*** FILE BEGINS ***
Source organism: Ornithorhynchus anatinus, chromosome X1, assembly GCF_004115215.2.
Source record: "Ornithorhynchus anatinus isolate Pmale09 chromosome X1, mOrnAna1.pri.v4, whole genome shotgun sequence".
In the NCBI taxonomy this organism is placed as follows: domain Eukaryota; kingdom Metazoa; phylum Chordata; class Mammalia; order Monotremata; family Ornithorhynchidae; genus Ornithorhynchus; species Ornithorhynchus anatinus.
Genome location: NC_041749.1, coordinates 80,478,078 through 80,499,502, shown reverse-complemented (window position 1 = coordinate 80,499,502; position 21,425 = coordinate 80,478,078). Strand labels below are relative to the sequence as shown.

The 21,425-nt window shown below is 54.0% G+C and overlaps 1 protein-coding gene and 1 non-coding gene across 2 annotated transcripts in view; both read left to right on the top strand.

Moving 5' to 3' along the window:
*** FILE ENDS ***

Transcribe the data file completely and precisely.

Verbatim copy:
Source organism: Ornithorhynchus anatinus, chromosome X1, assembly GCF_004115215.2.
Source record: "Ornithorhynchus anatinus isolate Pmale09 chromosome X1, mOrnAna1.pri.v4, whole genome shotgun sequence".
In the NCBI taxonomy this organism is placed as follows: domain Eukaryota; kingdom Metazoa; phylum Chordata; class Mammalia; order Monotremata; family Ornithorhynchidae; genus Ornithorhynchus; species Ornithorhynchus anatinus.
Genome location: NC_041749.1, coordinates 80,478,078 through 80,499,502, shown reverse-complemented (window position 1 = coordinate 80,499,502; position 21,425 = coordinate 80,478,078). Strand labels below are relative to the sequence as shown.

The 21,425-nt window shown below is 54.0% G+C and overlaps 1 protein-coding gene and 1 non-coding gene across 2 annotated transcripts in view; both read left to right on the top strand.

Moving 5' to 3' along the window: